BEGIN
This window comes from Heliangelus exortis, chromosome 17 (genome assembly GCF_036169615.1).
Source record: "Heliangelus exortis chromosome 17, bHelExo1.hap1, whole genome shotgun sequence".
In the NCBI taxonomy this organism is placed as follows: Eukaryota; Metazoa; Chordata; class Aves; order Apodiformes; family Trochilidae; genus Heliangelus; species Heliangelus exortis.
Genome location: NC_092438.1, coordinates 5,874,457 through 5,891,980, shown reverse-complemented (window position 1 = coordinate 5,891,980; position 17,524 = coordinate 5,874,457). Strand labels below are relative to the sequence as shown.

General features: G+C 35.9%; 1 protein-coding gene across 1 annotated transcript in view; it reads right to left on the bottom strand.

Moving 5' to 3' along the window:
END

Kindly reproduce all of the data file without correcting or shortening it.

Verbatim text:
This window comes from Heliangelus exortis, chromosome 17 (genome assembly GCF_036169615.1).
Source record: "Heliangelus exortis chromosome 17, bHelExo1.hap1, whole genome shotgun sequence".
In the NCBI taxonomy this organism is placed as follows: Eukaryota; Metazoa; Chordata; class Aves; order Apodiformes; family Trochilidae; genus Heliangelus; species Heliangelus exortis.
Genome location: NC_092438.1, coordinates 5,874,457 through 5,891,980, shown reverse-complemented (window position 1 = coordinate 5,891,980; position 17,524 = coordinate 5,874,457). Strand labels below are relative to the sequence as shown.

General features: G+C 35.9%; 1 protein-coding gene across 1 annotated transcript in view; it reads right to left on the bottom strand.

Moving 5' to 3' along the window: